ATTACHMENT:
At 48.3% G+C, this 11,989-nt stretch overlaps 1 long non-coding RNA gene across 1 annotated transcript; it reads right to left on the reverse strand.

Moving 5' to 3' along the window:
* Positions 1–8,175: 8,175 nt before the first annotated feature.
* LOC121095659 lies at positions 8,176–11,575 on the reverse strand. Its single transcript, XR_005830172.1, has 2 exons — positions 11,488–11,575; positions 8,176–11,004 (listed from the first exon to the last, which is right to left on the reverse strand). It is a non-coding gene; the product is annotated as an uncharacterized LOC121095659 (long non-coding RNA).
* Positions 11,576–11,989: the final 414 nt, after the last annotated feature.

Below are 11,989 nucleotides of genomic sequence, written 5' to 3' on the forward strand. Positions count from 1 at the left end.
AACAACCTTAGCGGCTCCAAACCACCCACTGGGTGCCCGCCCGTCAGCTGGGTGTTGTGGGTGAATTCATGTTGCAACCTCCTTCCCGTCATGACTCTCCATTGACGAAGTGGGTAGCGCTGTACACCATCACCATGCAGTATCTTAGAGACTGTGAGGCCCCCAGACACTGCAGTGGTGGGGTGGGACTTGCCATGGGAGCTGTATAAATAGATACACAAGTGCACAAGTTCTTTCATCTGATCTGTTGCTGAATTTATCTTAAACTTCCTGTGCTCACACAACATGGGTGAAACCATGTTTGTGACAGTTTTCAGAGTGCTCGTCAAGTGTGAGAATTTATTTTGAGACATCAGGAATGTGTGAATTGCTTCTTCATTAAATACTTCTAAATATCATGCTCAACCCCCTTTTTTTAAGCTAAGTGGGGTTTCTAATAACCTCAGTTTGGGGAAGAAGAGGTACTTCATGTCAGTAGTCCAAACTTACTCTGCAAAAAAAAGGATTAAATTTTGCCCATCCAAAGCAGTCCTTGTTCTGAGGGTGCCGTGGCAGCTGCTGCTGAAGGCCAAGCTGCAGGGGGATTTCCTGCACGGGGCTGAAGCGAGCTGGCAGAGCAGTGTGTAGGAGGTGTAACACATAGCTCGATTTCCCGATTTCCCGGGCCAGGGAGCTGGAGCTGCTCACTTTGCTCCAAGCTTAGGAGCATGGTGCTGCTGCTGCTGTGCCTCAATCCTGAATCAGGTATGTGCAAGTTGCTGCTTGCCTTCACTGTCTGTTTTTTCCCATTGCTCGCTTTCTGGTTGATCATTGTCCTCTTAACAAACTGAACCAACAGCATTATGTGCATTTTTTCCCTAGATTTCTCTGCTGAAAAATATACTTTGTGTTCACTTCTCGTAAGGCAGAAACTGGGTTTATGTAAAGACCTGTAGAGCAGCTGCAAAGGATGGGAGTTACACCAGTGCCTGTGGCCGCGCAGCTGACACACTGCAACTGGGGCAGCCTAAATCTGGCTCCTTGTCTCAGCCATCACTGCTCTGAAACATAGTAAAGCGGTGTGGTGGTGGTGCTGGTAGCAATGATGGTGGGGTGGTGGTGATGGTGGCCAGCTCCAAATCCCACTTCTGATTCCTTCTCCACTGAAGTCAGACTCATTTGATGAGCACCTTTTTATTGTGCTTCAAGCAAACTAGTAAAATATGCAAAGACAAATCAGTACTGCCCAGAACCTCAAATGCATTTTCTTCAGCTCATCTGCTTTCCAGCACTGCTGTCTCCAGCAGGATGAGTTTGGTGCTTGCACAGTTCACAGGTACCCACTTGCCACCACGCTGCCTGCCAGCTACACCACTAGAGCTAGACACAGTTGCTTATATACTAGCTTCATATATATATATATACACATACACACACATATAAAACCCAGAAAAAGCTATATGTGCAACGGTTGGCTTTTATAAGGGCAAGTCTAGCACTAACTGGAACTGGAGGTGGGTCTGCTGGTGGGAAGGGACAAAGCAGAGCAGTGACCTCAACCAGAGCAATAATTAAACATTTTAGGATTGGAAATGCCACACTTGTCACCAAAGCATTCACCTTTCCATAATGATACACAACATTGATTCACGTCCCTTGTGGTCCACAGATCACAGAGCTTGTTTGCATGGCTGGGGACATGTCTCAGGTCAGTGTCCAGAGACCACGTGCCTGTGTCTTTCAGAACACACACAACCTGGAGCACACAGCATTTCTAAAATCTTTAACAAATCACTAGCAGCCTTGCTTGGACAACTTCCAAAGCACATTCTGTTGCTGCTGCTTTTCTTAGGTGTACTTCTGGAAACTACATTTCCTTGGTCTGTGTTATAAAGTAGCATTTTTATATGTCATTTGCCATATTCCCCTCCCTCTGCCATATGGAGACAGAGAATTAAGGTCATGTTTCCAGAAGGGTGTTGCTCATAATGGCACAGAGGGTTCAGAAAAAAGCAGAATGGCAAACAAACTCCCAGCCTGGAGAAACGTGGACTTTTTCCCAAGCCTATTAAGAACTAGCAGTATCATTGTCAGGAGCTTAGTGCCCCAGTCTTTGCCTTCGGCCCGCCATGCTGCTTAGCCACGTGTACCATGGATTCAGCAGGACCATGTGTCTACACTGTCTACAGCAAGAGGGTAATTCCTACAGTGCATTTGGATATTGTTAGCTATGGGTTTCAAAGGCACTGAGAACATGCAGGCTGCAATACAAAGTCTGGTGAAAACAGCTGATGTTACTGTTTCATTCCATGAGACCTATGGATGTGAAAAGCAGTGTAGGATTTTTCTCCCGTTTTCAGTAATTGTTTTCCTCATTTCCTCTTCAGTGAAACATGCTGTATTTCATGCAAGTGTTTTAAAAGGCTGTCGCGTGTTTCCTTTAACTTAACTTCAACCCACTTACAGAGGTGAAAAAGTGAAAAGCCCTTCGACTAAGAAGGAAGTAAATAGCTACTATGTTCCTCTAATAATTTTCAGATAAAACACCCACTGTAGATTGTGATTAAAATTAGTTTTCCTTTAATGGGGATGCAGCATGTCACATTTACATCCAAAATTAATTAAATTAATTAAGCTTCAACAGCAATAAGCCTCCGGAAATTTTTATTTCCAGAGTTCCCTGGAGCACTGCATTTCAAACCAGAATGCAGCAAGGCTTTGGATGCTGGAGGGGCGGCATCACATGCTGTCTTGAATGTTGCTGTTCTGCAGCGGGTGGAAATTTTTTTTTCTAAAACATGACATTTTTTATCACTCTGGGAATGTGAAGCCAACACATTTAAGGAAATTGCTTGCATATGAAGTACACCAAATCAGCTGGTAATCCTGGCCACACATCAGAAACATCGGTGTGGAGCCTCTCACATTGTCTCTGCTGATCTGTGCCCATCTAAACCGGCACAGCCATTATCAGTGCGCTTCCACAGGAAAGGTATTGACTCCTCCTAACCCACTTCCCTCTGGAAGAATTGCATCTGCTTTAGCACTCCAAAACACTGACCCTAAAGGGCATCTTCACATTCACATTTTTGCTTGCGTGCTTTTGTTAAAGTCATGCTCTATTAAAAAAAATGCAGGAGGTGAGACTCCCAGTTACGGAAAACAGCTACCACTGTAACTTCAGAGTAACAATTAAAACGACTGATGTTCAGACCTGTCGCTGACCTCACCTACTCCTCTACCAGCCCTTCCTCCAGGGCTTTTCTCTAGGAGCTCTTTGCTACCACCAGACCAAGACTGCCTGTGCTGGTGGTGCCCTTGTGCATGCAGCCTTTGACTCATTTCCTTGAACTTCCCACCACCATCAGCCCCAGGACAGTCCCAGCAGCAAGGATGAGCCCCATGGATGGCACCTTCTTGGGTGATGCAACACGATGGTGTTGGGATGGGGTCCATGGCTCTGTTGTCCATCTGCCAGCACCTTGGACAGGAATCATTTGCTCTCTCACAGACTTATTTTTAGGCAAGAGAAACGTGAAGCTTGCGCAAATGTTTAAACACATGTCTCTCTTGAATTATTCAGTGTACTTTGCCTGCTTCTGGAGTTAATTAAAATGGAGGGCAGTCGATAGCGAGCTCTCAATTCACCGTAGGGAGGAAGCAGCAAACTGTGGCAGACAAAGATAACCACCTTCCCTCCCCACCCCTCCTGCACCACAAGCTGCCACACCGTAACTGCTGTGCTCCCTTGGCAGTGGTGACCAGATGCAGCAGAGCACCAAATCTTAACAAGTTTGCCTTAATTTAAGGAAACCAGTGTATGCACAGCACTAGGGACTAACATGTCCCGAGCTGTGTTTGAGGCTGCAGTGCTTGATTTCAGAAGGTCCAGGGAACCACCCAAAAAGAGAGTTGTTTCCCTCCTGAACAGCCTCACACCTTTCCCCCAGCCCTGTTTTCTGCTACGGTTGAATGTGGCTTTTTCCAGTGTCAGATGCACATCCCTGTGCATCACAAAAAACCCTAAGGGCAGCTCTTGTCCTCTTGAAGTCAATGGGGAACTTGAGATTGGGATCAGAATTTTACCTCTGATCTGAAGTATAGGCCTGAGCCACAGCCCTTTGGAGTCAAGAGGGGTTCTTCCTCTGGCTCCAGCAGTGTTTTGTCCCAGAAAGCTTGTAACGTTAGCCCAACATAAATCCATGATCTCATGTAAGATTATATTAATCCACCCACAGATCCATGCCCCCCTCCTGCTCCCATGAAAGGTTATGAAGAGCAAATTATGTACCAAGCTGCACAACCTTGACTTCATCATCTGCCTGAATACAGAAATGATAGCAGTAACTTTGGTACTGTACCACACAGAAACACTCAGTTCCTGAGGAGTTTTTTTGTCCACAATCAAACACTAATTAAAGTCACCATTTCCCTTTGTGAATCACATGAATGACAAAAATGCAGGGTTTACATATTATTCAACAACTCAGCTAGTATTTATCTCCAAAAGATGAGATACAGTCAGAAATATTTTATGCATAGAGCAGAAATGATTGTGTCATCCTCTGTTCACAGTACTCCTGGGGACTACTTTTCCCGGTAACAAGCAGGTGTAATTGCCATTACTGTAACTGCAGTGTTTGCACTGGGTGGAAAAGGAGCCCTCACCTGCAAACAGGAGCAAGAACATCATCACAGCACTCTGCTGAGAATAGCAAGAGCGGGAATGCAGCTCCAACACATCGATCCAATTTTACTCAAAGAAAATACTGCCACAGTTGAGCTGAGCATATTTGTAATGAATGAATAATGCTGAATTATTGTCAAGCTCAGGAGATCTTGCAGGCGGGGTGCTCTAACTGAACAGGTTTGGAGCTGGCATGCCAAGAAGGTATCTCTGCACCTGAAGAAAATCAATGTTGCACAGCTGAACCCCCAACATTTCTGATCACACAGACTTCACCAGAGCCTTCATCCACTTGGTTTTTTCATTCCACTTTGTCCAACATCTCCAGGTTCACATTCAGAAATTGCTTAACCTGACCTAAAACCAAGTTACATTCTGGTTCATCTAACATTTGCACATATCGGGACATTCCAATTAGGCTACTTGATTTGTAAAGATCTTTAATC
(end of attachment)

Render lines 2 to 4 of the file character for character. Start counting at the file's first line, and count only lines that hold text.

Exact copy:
Moving 5' to 3' along the window:
* Positions 1–8,175: 8,175 nt before the first annotated feature.
* LOC121095659 lies at positions 8,176–11,575 on the reverse strand. Its single transcript, XR_005830172.1, has 2 exons — positions 11,488–11,575; positions 8,176–11,004 (listed from the first exon to the last, which is right to left on the reverse strand). It is a non-coding gene; the product is annotated as an uncharacterized LOC121095659 (long non-coding RNA).